Wednesday, February 28, 2007

Lodge gardens

The sun came out this lunchtime so I thought I'd better make the most of it while it lasted...




Bramble leaves...

Woodpecker hole

I think this (Great Spotted Woodpecker) hole must be quite recent. The edges look fairly fresh (there are even a few downy feathers snagged on the rough wood) and there's sap oozing from around the hole.

photos taken with Canon EOS 30D, EF 300mm f/4L IS USM

Sunday, February 25, 2007


'Might lift up the turf', I said yesterday.

Using two tent-pegs and some string, I measured out a 4m x 4m patch as the first phase of my veg patch. Having made an incision with a spade all the way round the edge, I commenced taking up the grass.

I did one edge, one spade's width, and gave up. The soil is so clayey that you could probably make pots from it. And the grass is really long, and the ground really wet.

Think I'll try again in a couple of weeks.

Saturday, February 24, 2007

Veg update

Finally got this year's vegetable-growing effort underway today. Visited the local garden centre and bought the seeds, seed potatoes, artichokes and garlic and onion sets that we've decided we want to have a go at growing.

I spent much of this afternoon in the garage (my substitute potting shed) sowing seeds in pots and trays. I did broccoli, capsicums, coriander, chives and basil. All are now sitting on various windowsills, waiting to germinate.

Fingers crossed.

Now we need to create a veg patch in the garden to put these things in eventually. It's all lawn at the moment but I've tentatively marked out a possible patch using branches which fell off the ash tree during the gales. Might lift up the turf tomorrow if it's not raining.

I also bought some lavender plants and a globe thistle which I know will be really popular with insects.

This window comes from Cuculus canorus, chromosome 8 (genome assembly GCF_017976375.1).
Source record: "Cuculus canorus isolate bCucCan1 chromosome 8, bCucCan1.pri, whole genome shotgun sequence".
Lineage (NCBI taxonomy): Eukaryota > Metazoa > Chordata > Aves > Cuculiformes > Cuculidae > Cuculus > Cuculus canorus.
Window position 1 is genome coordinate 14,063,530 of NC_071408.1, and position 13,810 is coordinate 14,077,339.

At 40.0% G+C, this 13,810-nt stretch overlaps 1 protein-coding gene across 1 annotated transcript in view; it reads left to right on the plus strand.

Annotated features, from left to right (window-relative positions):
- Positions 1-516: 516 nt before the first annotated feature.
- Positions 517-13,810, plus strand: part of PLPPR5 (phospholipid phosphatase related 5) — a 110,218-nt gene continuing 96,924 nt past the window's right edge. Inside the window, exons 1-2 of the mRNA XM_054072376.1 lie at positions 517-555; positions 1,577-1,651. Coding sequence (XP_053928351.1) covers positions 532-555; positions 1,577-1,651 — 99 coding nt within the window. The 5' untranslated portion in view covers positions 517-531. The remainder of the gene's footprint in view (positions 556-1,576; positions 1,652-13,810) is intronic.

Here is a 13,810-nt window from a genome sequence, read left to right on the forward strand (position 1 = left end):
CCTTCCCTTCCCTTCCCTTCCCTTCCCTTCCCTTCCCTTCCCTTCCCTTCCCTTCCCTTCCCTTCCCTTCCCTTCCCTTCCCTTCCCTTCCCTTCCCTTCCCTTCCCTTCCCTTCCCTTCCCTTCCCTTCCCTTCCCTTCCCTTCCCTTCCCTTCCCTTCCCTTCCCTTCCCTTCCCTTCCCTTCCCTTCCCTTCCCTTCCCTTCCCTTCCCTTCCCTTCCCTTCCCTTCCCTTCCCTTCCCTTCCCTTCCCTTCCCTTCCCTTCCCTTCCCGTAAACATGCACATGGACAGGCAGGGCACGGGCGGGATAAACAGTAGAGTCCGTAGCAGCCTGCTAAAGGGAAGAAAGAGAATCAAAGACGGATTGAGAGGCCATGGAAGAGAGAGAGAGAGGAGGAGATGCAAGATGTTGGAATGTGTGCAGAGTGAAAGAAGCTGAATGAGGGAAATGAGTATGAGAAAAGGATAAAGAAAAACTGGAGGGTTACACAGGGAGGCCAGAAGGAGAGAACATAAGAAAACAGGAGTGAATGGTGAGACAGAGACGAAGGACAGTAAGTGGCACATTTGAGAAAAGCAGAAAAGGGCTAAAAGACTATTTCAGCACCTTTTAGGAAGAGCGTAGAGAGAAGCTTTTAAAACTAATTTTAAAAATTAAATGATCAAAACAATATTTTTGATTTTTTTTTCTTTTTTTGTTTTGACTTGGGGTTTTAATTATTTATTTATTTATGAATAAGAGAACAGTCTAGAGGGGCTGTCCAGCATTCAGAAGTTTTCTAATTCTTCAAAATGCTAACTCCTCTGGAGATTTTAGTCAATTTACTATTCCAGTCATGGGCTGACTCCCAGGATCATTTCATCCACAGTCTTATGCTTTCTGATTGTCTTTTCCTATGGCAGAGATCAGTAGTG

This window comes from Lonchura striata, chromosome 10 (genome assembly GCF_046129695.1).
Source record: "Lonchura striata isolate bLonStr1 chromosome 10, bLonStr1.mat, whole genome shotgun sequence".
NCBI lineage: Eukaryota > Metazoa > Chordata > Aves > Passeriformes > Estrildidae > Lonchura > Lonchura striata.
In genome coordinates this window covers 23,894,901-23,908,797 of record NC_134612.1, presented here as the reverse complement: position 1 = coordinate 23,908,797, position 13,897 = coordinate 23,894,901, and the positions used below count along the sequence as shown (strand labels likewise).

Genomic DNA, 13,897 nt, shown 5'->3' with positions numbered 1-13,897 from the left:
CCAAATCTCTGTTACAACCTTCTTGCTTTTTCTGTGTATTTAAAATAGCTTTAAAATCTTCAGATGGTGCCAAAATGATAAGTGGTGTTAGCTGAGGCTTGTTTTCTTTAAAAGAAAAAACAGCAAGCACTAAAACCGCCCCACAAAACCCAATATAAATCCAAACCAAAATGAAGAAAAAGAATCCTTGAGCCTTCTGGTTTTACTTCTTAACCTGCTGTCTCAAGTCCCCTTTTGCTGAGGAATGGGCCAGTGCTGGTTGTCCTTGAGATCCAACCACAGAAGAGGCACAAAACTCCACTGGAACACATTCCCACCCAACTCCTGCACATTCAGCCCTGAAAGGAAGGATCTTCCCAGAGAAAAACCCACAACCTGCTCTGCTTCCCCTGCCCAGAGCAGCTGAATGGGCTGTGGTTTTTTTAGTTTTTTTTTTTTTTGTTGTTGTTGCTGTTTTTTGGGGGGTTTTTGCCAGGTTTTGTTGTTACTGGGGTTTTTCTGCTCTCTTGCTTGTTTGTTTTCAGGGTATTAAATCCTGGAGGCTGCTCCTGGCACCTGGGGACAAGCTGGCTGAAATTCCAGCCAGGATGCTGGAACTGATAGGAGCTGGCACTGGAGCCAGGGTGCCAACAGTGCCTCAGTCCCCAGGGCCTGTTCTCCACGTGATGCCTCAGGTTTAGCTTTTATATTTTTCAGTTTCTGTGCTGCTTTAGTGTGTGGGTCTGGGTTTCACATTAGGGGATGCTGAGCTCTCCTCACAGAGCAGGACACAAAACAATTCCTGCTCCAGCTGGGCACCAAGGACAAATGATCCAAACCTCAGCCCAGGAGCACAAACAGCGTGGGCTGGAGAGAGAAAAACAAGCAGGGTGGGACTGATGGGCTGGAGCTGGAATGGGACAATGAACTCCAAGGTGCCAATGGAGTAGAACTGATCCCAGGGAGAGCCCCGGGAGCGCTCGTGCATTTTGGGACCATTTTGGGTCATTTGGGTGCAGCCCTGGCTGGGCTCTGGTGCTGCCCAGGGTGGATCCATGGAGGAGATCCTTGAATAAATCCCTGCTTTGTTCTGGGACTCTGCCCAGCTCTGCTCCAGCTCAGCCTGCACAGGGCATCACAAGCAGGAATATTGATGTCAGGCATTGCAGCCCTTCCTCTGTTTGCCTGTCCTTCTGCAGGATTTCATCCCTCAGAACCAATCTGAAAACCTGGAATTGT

Brown Argus on globe thistle

Where did he come from?

It's been fairly quiet in the garden lately.

This morning, Darren saw something we'd been expecting for a while - a ringed bird. It was a male Chaffinch.

I guess the likelihood is that he was ringed by Mark, our friend who lives in the next village, but there's no way of telling unless we get to read that ring number. Unfortunately it's too small to do that without catching the bird!

It's also possible that the bird was ringed by someone in Scandinavia, for instance, as that's where lots of Chaffinches come from to spend the mild British winter.

You can read more about ringing here, on the BTO website.

Sunday, February 18, 2007

Norfolk - again...

Saturday was very enjoyable, and it turned out that Sunday was, too. Good job, because it's Darren's birthday!

Started off with a pre-breakfast walk around Hickling. Not terribly productive, but saw Barn Owl hunting and heard [invisible] Marsh Harrier displaying and Bearded Tit 'pinging'.

Next stop, Caistor

The flock of 60 Snow Buntings reported at the north end of town yesterday had increased to 85 this morning.

Many of these birds were colour-ringed. Having looked on the website, it looks likely that they were ringed at Caistor itself but of course I'll submit the combinations to the BTO so it's all official.

A short hop down the coast into Great Yarmouth found 20 Mediterranean Gulls on the beach between the piers.

Decided to go home the long way, round the coast road. Stopped at Salthouse, where the first-winter Glaucous Gull had been seen (saw it at Cley last weekend), but I spotted a guy digiscoping something on the shingle and went to investigate. Eventually, through the heat-haze (!), a flock of Snow Buntings appeared.

To start with, I was watching the bloke and thinking, 'wish I had my digiscoping kit with me' (I was just carrying the new camera, and my bins). The birds were a bit too far away for DSLR-action. Then, someone walking along the shingle bank flushed them and they wheeled round and landed right in front of me! Bingo! My lucky day...

These birds were stupendously tame. I was pleased when they first flew in, but they kept coming closer and closer. Eventually, the closest birds got to within about four feet of me! To be honest, they were a bit too close for photography, but it was a fantastic experience.

The reason they came so close was because someone had baited the area with wheat. While the Snow Buntings flew off for a while, a gaggle of Turnstones flew in from behind me and landed in the same spot as the buntings had!

I really like Turnstones. They're very characterful. While the flock (of about 10 birds) pecked away, I listened to their conversational chattering to each other and the sound of the pebbles being flipped over.

You can see its bill is curved to one side for stone-turning, and there's a pebble in mid-air just next to it!

By this stage, I felt a bit like the Bird Lady from Mary Poppins (not good; I was made to sing it in a gangshow when I was about 11 and have never quite recovered).

Restored barn, Thornham